Emmanuel Falque's The Wedding Feast of the Lamb represents a turning point in his thought. Here, Falque links philosophy and theology in an original fashion that allows us to see the full effect of theology's "backlash" against philosophy.
By attending closely to the incarnation and the eucharist, Falque develops a new concept of the body and of love: By avoiding the common mistake of "angelism"consciousness without bodyFalque considers the depths to which our humanity reflects animality, or body without consciousness. He shows the continued relevance of the question "How can this man give us his flesh to eat?" (John 6:52), especially to philosophy.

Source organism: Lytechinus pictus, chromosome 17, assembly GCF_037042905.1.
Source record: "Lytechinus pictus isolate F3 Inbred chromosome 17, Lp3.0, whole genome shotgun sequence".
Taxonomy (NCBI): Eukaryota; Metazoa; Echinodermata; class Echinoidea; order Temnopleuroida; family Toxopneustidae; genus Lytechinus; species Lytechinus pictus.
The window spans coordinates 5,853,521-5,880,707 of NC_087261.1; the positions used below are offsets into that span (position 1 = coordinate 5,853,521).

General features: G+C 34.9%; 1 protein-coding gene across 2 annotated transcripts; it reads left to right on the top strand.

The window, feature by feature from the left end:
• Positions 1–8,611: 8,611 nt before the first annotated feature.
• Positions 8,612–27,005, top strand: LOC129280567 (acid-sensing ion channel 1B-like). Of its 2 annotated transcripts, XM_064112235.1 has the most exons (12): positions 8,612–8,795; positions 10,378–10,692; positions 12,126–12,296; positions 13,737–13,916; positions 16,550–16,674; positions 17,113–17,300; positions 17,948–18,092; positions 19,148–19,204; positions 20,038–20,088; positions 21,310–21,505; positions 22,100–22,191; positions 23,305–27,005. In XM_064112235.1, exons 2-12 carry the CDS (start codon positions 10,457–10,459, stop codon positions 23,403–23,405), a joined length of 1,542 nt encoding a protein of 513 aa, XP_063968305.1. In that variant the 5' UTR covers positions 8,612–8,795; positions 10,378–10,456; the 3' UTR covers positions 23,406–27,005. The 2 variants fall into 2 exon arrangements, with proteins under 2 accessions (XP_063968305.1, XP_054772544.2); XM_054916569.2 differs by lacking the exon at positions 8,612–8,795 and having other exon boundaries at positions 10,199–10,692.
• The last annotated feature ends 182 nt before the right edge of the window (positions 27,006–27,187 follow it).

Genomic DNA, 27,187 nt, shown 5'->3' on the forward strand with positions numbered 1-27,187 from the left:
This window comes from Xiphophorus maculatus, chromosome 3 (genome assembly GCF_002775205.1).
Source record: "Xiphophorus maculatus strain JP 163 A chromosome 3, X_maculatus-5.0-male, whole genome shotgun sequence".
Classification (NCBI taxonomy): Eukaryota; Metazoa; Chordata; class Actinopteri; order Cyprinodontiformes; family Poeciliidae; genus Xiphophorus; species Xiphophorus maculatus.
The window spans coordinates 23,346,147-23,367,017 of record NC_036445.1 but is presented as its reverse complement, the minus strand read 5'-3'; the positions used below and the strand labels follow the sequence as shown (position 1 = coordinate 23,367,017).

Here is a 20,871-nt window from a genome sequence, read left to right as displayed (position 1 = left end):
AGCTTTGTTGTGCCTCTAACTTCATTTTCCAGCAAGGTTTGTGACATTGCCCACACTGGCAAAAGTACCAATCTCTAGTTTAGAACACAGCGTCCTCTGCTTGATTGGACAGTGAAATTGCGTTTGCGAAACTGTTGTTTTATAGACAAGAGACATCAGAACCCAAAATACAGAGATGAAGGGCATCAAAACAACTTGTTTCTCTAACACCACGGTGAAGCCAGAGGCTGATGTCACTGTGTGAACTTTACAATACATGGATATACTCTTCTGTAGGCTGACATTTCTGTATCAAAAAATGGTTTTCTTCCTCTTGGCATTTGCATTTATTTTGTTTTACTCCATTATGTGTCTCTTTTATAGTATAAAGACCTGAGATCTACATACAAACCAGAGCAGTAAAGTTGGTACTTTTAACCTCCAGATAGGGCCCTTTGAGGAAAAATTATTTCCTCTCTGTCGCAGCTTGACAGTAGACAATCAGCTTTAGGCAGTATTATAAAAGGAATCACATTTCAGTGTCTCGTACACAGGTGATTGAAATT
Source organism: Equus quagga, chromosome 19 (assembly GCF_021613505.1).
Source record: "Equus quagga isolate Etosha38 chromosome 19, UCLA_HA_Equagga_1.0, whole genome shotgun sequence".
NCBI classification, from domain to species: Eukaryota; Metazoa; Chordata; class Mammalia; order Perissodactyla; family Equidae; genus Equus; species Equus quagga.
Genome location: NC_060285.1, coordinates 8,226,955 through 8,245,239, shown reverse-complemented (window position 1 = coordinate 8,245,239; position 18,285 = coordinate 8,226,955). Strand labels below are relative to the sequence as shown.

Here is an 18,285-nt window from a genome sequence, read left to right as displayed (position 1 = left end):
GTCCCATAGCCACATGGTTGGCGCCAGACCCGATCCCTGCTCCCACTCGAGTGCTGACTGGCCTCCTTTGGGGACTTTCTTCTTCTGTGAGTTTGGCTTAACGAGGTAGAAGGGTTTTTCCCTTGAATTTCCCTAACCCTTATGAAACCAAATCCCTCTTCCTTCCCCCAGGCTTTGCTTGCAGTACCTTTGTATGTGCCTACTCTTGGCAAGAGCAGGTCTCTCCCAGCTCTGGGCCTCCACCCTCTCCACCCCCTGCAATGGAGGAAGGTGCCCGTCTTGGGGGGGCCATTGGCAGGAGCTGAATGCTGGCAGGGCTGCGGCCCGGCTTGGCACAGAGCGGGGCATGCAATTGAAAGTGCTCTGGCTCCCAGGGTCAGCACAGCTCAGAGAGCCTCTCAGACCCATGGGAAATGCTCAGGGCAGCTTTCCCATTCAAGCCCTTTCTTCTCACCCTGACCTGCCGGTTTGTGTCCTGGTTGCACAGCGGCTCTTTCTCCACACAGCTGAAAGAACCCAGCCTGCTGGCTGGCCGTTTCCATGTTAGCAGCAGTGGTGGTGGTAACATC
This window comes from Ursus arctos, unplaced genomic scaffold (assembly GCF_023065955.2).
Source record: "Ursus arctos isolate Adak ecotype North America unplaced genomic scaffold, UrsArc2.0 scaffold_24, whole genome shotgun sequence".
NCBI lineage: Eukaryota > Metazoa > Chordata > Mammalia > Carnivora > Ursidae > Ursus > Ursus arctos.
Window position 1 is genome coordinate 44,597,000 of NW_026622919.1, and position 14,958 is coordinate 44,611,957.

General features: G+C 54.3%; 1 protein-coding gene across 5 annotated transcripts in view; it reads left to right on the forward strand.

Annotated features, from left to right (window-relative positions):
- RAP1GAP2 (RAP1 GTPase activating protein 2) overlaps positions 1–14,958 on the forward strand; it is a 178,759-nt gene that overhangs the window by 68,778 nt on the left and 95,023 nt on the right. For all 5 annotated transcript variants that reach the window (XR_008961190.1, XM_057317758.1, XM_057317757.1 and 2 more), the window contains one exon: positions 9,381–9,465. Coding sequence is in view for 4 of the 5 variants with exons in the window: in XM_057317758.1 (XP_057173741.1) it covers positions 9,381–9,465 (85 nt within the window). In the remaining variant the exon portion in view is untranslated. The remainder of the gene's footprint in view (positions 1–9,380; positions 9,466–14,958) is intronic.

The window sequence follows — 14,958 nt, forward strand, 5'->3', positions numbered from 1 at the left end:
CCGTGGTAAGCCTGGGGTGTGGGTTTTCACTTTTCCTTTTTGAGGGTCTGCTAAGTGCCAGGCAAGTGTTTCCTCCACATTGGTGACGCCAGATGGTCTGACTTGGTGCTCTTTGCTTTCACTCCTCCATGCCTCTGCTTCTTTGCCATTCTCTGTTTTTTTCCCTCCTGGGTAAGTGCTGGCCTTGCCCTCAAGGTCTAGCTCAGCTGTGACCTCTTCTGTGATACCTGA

We need to question the meaning of "this is my body" in "a way that responds to the needs of our time" (Vatican II). Because of the ways that "Hoc est corpus meum" has shaped our culture and our modernity, this is a problem both for religious belief and for culture.